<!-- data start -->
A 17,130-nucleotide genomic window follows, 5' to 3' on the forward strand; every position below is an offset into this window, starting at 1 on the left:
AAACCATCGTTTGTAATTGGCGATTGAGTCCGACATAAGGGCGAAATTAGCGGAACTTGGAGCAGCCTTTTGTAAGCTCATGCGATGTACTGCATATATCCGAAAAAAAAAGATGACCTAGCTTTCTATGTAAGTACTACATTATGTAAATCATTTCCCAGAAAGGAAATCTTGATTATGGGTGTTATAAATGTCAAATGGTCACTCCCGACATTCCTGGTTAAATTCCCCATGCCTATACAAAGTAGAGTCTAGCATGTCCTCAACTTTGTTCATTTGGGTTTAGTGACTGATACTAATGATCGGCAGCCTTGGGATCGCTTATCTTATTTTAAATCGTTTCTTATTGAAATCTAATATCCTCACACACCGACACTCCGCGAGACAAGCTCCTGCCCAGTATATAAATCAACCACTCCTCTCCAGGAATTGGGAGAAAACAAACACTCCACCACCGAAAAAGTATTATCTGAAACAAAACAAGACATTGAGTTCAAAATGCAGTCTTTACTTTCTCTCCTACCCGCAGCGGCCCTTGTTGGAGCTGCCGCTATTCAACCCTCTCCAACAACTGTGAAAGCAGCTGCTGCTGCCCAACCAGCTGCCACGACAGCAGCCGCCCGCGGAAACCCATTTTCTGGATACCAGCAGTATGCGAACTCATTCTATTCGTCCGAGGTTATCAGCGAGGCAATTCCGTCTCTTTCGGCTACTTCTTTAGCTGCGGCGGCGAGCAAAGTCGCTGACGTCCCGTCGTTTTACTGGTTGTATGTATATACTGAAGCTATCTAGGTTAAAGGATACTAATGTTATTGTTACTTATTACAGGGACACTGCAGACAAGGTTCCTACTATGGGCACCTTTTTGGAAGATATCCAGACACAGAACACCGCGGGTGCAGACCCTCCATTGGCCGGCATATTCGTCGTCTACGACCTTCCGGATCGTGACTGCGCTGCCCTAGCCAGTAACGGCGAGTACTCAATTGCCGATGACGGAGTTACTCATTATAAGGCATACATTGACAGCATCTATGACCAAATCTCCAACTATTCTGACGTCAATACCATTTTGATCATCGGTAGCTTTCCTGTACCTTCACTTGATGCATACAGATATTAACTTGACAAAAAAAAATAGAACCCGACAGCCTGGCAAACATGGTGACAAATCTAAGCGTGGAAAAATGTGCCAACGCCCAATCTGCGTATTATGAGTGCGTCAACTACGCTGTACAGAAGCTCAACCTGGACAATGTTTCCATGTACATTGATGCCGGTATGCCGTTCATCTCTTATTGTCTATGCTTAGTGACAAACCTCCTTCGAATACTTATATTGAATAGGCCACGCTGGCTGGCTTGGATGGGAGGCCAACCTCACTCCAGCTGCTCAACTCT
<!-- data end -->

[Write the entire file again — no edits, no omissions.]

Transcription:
A 17,130-nucleotide genomic window follows, 5' to 3' on the forward strand; every position below is an offset into this window, starting at 1 on the left:
AAACCATCGTTTGTAATTGGCGATTGAGTCCGACATAAGGGCGAAATTAGCGGAACTTGGAGCAGCCTTTTGTAAGCTCATGCGATGTACTGCATATATCCGAAAAAAAAAGATGACCTAGCTTTCTATGTAAGTACTACATTATGTAAATCATTTCCCAGAAAGGAAATCTTGATTATGGGTGTTATAAATGTCAAATGGTCACTCCCGACATTCCTGGTTAAATTCCCCATGCCTATACAAAGTAGAGTCTAGCATGTCCTCAACTTTGTTCATTTGGGTTTAGTGACTGATACTAATGATCGGCAGCCTTGGGATCGCTTATCTTATTTTAAATCGTTTCTTATTGAAATCTAATATCCTCACACACCGACACTCCGCGAGACAAGCTCCTGCCCAGTATATAAATCAACCACTCCTCTCCAGGAATTGGGAGAAAACAAACACTCCACCACCGAAAAAGTATTATCTGAAACAAAACAAGACATTGAGTTCAAAATGCAGTCTTTACTTTCTCTCCTACCCGCAGCGGCCCTTGTTGGAGCTGCCGCTATTCAACCCTCTCCAACAACTGTGAAAGCAGCTGCTGCTGCCCAACCAGCTGCCACGACAGCAGCCGCCCGCGGAAACCCATTTTCTGGATACCAGCAGTATGCGAACTCATTCTATTCGTCCGAGGTTATCAGCGAGGCAATTCCGTCTCTTTCGGCTACTTCTTTAGCTGCGGCGGCGAGCAAAGTCGCTGACGTCCCGTCGTTTTACTGGTTGTATGTATATACTGAAGCTATCTAGGTTAAAGGATACTAATGTTATTGTTACTTATTACAGGGACACTGCAGACAAGGTTCCTACTATGGGCACCTTTTTGGAAGATATCCAGACACAGAACACCGCGGGTGCAGACCCTCCATTGGCCGGCATATTCGTCGTCTACGACCTTCCGGATCGTGACTGCGCTGCCCTAGCCAGTAACGGCGAGTACTCAATTGCCGATGACGGAGTTACTCATTATAAGGCATACATTGACAGCATCTATGACCAAATCTCCAACTATTCTGACGTCAATACCATTTTGATCATCGGTAGCTTTCCTGTACCTTCACTTGATGCATACAGATATTAACTTGACAAAAAAAAATAGAACCCGACAGCCTGGCAAACATGGTGACAAATCTAAGCGTGGAAAAATGTGCCAACGCCCAATCTGCGTATTATGAGTGCGTCAACTACGCTGTACAGAAGCTCAACCTGGACAATGTTTCCATGTACATTGATGCCGGTATGCCGTTCATCTCTTATTGTCTATGCTTAGTGACAAACCTCCTTCGAATACTTATATTGAATAGGCCACGCTGGCTGGCTTGGATGGGAGGCCAACCTCACTCCAGCTGCTCAACTCT